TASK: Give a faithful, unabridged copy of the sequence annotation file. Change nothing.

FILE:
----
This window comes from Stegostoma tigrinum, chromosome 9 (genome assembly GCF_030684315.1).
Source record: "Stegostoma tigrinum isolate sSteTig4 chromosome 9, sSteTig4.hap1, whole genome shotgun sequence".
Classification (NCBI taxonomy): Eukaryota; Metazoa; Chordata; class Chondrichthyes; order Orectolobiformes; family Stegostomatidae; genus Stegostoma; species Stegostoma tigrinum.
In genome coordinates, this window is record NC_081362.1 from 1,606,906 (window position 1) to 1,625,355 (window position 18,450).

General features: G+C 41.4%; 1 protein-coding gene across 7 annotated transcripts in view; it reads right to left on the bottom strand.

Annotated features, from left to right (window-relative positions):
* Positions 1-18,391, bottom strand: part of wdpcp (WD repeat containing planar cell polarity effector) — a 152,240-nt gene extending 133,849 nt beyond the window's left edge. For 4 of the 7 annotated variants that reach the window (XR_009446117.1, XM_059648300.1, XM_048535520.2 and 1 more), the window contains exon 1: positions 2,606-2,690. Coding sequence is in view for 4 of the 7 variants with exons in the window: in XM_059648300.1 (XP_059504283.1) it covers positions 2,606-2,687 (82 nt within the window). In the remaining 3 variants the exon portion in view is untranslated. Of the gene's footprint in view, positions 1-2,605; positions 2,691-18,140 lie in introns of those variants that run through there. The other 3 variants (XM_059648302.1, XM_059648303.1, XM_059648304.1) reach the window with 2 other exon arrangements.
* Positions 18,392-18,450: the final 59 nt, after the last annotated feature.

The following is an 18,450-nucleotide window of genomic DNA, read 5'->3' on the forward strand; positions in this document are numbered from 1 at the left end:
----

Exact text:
This window comes from Stegostoma tigrinum, chromosome 9 (genome assembly GCF_030684315.1).
Source record: "Stegostoma tigrinum isolate sSteTig4 chromosome 9, sSteTig4.hap1, whole genome shotgun sequence".
Classification (NCBI taxonomy): Eukaryota; Metazoa; Chordata; class Chondrichthyes; order Orectolobiformes; family Stegostomatidae; genus Stegostoma; species Stegostoma tigrinum.
In genome coordinates, this window is record NC_081362.1 from 1,606,906 (window position 1) to 1,625,355 (window position 18,450).

General features: G+C 41.4%; 1 protein-coding gene across 7 annotated transcripts in view; it reads right to left on the bottom strand.

Annotated features, from left to right (window-relative positions):
* Positions 1-18,391, bottom strand: part of wdpcp (WD repeat containing planar cell polarity effector) — a 152,240-nt gene extending 133,849 nt beyond the window's left edge. For 4 of the 7 annotated variants that reach the window (XR_009446117.1, XM_059648300.1, XM_048535520.2 and 1 more), the window contains exon 1: positions 2,606-2,690. Coding sequence is in view for 4 of the 7 variants with exons in the window: in XM_059648300.1 (XP_059504283.1) it covers positions 2,606-2,687 (82 nt within the window). In the remaining 3 variants the exon portion in view is untranslated. Of the gene's footprint in view, positions 1-2,605; positions 2,691-18,140 lie in introns of those variants that run through there. The other 3 variants (XM_059648302.1, XM_059648303.1, XM_059648304.1) reach the window with 2 other exon arrangements.
* Positions 18,392-18,450: the final 59 nt, after the last annotated feature.

The following is an 18,450-nucleotide window of genomic DNA, read 5'->3' on the forward strand; positions in this document are numbered from 1 at the left end: